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Retail Evolution

What it Takes to Be a Retail Visionary

Kate Silver

On January 14, the National Retail Federation presented Walmart President and CEO Doug McMillon with “The Visionary” award. The annual award recognizes a leader that spearheads change within the retail industry. As someone who’s moving the industry forward at a time when it’s under significant pressure, McMillon was a deserving choice.

“From risk-taking acquisitions like to investing in the future of the industry by prioritizing workforce solutions and spearheading initiatives that empower businesses to be a force for good, Doug McMillon’s leadership has kept Walmart at the forefront of innovation,” said Matthew Shay, NRF president and CEO.

The award ceremony got me thinking about the qualities that make someone a true mover and shaker in the realm of retail. Here are a few of those characteristics that, I believe, contribute to visionary status.

They’re innovators

Starbucks gave us one-pump, half-caff, non-fat lattes before we knew we needed them. This global powerhouse grew from a single Seattle location to more than 27,000 locations in 70-plus countries, with much of the growth under the leadership of Howard Schultz. The brand hasn’t just transformed coffee culture, it’s transformed the coffee experience, both in stores and on shelves, with bottled Frappuccinos, canned Doubleshots and powdered Via Instant. And it's done it all while treating employees with respect and offering affordable health care plans to full-time and part-time team members. Starbucks also reminded us of its flair for whimsy—and its remarkable marketing prowess—in 2017, with the brief Internet sensation known as the "Unicorn Frappuccino."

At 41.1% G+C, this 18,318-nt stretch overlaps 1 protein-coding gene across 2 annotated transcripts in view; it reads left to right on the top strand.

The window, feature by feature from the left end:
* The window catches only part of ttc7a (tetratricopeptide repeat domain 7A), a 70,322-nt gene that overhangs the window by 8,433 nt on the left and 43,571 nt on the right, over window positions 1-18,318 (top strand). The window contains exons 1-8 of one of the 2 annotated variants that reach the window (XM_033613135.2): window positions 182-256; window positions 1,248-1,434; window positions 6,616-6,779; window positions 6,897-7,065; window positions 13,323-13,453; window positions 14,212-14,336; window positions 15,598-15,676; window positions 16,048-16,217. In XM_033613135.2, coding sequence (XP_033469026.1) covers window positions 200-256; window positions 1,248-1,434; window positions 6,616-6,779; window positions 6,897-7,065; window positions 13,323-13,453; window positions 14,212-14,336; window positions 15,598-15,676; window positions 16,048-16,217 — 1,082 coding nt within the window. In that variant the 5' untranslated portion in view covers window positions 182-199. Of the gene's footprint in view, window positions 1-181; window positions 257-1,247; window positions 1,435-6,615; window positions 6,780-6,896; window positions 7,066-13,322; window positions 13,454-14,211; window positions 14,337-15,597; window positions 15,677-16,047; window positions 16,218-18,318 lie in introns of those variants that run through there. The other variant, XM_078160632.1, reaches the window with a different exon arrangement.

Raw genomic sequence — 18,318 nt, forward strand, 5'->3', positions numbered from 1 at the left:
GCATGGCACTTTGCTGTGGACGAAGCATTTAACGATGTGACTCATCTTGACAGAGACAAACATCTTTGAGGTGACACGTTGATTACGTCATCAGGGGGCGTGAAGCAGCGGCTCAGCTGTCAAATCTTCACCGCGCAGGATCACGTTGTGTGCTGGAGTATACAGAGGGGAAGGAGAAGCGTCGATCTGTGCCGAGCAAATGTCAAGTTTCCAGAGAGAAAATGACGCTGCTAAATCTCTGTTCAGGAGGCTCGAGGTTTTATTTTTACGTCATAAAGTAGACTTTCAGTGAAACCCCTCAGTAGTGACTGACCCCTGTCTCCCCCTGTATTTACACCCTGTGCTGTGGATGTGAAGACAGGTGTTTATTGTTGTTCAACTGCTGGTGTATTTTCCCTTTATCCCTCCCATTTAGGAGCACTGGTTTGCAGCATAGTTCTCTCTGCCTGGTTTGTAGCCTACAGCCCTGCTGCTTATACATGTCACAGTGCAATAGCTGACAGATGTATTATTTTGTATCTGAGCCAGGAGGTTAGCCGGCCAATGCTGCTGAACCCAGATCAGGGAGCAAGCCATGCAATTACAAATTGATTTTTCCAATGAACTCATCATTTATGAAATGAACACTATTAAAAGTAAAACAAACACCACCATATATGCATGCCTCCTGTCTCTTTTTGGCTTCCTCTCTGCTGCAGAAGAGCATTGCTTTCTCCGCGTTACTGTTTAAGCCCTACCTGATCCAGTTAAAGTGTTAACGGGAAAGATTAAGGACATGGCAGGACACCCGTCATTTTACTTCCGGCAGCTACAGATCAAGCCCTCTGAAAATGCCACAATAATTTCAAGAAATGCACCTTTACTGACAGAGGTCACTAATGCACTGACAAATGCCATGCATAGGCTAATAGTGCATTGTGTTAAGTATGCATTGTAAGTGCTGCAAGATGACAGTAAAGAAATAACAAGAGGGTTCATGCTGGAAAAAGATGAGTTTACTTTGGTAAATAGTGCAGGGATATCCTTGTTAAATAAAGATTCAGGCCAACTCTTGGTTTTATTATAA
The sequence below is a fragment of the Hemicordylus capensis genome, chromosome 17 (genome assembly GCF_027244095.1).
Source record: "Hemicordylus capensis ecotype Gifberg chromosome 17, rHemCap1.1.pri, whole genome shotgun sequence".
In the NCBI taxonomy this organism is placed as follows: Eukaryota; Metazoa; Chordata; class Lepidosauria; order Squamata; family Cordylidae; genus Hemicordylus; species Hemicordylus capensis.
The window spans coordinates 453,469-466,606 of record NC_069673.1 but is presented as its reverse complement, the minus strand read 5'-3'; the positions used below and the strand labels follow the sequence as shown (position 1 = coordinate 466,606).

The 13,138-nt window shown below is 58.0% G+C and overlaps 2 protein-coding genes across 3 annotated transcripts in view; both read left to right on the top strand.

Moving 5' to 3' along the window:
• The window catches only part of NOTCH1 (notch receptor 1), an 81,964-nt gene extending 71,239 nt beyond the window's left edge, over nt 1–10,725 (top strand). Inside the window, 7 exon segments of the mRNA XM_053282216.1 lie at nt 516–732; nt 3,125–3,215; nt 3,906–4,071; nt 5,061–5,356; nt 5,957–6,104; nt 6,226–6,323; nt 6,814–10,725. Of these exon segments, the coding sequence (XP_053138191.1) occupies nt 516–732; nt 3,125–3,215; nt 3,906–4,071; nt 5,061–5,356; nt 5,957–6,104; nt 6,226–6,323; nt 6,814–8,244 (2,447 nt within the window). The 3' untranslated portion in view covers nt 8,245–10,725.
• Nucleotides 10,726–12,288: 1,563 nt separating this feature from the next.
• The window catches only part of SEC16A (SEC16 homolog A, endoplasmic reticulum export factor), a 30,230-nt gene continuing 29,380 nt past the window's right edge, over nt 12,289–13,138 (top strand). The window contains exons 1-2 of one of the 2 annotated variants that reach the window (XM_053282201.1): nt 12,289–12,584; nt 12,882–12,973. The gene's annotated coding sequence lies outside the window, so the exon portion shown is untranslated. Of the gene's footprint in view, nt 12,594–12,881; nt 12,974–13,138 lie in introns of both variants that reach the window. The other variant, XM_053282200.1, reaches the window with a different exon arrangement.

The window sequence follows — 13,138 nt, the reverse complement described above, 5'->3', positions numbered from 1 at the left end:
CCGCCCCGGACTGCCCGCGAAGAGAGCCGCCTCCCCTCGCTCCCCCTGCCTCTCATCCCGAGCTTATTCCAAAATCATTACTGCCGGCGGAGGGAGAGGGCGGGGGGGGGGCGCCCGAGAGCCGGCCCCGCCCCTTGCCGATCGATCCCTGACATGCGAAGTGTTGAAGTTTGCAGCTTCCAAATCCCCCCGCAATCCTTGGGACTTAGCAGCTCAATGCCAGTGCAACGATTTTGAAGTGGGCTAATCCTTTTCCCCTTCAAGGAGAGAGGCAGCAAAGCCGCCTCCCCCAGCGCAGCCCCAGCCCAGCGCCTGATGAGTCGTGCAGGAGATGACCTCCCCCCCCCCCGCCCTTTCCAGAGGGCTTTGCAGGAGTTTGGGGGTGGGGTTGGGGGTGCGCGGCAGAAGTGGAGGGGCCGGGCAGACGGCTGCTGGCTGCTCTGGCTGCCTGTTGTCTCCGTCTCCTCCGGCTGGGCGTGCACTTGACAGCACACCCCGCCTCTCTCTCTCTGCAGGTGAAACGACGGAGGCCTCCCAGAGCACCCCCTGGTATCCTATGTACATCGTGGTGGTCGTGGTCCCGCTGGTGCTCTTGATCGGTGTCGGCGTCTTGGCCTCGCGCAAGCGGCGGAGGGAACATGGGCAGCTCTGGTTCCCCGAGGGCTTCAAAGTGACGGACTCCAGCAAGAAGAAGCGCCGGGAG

They’re dreamers

Fashionable frames no longer have to cost as much as rent. Thanks to Warby Parker, you can get a pair of glasses—including prescription lenses—starting at $95. Even better? Every time someone buys a new pair, an additional pair is donated to someone in need, with the “Buy a Pair, Give a Pair” program. Co-founded by Neil Blumenthal and three of his business school classmates in 2010, Warby Parker started as a strictly online business that provided chic, affordable specs to people via mail. Today, in addition to its online offerings (the company will send you five pairs to try at home for free), Warby Parker has dozens of brick-and-mortar stores across the US and Canada.

They’re disruptors

There was a time when, if you wanted to purchase a new lipstick, or a bottle of perfume, you visited a specialty store and waited at a counter, asking a salesperson to help with each individual item. That all changed in 1969, when Dominique Mandonnaud opened a perfumery where items were places on shelves customers could access, and they were invited to try what they liked. Today, Sephora, which is owned by the French luxury goods group LVMH and led by CEO Chris de Lapuente, has more than 2,000 stores around the world. It continues to evolve by offering the latest in technology, including a monthly subscription box (Play!), an app that uses augmented reality so users can try different colors and products (false lashes, anyone?) and create new looks; and an online community for beauty lovers to chat about the latest and greatest products. The brand has changed consumers’ expectations—and demands—when it comes to shopping for beauty products.

They’re givers

As Hurricane Harvey brought massive floods to Houston and surrounding areas in 2017, retailers came to the rescue. Jim McIngvale, aka “Mattress Mack,” sprung to action, throwing open the doors to multiple locations of his furniture store, Gallery Furniture, to flood victims in need of a place to sleep. Not only did he accommodate hundreds of storm-weary Houstonians, he also sent out a team of moving trucks to help rescue more than 200 people in flooded areas. His actions went viral, showing that the world is hungry for news of retailers doing good.